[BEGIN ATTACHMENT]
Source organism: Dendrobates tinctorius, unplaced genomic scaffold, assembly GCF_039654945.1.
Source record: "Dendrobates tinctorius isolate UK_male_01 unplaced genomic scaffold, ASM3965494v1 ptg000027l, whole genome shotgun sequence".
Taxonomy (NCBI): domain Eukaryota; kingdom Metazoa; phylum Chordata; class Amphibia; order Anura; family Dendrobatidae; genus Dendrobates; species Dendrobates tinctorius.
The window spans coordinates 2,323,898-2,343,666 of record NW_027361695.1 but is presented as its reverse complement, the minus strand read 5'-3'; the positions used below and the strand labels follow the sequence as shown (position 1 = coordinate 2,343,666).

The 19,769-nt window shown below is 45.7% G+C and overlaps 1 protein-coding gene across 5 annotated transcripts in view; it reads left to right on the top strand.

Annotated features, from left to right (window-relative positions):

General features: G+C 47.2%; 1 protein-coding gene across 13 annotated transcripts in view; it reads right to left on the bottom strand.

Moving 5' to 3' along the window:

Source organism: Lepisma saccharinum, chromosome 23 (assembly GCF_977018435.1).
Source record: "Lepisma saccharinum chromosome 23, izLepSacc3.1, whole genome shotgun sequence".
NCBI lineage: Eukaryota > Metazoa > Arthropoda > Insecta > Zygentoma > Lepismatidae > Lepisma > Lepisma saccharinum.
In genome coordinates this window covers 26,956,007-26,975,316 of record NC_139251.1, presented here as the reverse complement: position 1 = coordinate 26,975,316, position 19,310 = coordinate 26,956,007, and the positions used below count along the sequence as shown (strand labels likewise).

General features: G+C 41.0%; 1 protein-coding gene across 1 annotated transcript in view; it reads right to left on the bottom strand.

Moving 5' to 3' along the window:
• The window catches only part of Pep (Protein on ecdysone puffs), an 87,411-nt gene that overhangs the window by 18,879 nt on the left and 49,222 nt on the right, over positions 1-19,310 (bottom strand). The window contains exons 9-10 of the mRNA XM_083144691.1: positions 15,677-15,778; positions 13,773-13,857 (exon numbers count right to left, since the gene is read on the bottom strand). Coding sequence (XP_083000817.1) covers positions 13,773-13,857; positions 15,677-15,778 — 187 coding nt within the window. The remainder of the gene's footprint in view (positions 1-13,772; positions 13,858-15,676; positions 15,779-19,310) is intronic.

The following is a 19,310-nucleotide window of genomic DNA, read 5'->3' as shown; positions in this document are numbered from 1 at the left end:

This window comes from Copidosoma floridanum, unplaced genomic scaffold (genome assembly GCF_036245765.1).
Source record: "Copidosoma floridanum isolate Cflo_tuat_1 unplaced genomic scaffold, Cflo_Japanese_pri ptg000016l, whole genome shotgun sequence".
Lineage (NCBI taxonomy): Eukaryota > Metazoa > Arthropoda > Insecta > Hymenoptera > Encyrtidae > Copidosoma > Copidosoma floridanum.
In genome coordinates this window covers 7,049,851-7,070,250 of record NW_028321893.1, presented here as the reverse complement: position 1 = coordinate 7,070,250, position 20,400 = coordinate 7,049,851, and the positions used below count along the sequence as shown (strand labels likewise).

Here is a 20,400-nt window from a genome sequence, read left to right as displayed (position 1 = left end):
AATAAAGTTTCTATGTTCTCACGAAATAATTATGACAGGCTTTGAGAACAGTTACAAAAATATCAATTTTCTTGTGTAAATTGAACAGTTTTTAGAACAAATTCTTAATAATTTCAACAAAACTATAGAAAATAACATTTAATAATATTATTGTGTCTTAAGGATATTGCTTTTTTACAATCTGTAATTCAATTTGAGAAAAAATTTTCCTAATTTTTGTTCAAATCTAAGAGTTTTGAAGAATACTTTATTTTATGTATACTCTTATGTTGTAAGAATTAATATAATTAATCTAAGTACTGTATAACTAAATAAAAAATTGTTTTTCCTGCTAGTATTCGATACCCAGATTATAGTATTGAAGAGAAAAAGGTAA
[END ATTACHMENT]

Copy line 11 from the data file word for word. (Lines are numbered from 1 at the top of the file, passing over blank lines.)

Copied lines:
NCBI lineage: Eukaryota > Metazoa > Arthropoda > Insecta > Zygentoma > Lepismatidae > Lepisma > Lepisma saccharinum.